•  
  •  
 

Document Type

Article

Abstract

That Chaucer's Troilus and Criseyde is steeped in Boethian influence is unquestionable. The manner in which Chaucer employs this influence is less clear. John P. McCall suggests a structural similarity. Martin Camargo supports the notion of character parallels, and, in his book Chaucer and the Consolation of Philosophy of Boethius, Bernard L. Jefferson particularly emphasizes Chaucer's use of Boethian quotations. Several other scholars point to thematic similarities in the works, such as Chaucer's and Boethius' discussions of Lady Fortuna. Clearly much study has been given to the role of Boethian influence on Chaucer's Troilus. Unfortunately, most of these examinations focus on one particular element of influence separate from the others. I assert there is an interconnectedness of Boethian elements in Troilus and Criseyde which demonstrates a closer relationship between the two texts than the narrower studies indicate.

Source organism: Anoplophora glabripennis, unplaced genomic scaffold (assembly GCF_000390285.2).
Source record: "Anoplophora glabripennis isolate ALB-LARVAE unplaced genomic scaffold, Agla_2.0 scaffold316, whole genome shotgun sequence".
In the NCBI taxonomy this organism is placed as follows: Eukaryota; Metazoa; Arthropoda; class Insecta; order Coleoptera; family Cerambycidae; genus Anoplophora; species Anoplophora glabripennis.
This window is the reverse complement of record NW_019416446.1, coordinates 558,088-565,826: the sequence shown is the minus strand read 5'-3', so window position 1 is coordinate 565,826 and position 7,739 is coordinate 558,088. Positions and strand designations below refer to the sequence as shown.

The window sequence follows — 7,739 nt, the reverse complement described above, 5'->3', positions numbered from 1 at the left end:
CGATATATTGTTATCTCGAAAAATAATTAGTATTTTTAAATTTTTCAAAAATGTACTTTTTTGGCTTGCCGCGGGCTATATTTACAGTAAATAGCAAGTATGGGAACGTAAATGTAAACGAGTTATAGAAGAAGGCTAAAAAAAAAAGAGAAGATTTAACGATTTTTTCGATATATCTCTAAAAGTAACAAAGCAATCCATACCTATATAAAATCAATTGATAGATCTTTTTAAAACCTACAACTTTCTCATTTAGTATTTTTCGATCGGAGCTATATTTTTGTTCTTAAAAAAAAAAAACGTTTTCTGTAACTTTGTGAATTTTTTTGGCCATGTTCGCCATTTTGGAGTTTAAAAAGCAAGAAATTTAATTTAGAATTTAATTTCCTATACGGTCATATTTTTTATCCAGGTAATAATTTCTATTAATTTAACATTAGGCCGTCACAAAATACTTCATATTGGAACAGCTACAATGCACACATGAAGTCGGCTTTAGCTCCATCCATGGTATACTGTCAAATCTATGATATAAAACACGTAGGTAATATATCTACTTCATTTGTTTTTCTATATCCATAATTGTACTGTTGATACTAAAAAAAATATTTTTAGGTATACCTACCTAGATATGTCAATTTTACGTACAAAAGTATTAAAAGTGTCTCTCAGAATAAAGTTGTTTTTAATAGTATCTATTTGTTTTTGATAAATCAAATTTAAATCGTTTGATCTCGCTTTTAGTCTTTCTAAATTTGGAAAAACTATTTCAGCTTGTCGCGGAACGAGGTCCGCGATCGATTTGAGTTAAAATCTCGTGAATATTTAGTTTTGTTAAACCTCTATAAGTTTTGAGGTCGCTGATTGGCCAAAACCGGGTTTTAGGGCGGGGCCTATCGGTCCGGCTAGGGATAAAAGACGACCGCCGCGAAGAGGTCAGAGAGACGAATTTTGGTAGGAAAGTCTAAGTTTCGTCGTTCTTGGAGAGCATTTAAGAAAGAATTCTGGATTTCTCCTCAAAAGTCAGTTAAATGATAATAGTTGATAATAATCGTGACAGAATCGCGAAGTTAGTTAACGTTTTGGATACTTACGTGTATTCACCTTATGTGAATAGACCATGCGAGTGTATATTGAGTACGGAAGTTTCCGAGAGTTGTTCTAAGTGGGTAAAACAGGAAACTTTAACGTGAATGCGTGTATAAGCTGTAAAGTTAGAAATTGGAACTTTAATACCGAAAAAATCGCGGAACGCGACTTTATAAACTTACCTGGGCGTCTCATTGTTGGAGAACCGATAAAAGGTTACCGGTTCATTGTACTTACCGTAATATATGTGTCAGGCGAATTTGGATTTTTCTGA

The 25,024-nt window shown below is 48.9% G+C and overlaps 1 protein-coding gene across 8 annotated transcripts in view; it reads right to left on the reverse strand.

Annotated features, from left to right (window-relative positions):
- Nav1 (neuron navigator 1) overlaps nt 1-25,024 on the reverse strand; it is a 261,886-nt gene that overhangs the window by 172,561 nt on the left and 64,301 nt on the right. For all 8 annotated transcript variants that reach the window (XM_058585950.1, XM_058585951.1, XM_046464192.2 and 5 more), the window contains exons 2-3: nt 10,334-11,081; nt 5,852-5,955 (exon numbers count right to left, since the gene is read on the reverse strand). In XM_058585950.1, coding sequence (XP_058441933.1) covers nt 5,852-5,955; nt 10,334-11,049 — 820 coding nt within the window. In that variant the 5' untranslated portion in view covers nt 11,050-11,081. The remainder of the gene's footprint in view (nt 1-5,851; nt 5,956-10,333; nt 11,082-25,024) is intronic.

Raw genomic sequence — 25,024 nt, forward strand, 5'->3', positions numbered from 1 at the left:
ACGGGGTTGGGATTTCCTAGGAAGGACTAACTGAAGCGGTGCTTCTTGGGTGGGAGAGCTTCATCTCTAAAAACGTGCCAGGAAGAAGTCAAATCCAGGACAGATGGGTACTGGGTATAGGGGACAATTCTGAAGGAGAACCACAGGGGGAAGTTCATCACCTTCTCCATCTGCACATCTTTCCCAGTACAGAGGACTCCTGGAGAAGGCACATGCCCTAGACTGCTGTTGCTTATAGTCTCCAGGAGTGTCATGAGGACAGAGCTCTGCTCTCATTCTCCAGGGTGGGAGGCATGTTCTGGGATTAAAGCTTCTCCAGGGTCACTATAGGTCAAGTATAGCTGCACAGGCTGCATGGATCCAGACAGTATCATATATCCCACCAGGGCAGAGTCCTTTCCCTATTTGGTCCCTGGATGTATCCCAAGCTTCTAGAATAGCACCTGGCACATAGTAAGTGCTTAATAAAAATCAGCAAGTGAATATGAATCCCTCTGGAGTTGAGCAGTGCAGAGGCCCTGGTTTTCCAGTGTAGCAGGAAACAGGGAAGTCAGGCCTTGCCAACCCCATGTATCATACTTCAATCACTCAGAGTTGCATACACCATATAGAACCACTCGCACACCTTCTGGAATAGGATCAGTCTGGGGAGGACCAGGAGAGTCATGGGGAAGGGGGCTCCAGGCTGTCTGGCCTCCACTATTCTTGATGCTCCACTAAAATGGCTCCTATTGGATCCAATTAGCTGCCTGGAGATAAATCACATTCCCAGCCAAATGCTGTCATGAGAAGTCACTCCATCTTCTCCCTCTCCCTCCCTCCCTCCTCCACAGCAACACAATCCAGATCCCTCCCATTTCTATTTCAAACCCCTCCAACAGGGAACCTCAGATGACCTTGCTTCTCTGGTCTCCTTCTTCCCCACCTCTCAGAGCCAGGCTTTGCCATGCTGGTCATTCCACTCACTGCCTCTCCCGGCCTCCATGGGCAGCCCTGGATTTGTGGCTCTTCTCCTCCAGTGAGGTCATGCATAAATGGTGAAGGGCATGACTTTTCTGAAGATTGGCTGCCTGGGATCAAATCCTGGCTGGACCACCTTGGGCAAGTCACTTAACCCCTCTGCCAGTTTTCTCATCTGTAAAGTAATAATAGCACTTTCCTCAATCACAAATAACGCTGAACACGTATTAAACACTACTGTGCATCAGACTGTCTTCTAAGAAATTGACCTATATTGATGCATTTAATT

Publication Date

1995

Journal Title

Draftings In

Volume

8

Issue

1

First Page

36

Last Page

44

Comments

No cover/title page date shown on piece.

Copyright

© 1995 by the Board of Student Publications, University of Northern Iowa

Language

en

File Format

application/pdf

Share

COinS
 
 

To view the content in your browser, please download Adobe Reader or, alternately,
you may Download the file to your hard drive.

NOTE: The latest versions of Adobe Reader do not support viewing PDF files within Firefox on Mac OS and if you are using a modern (Intel) Mac, there is no official plugin for viewing PDF files within the browser window.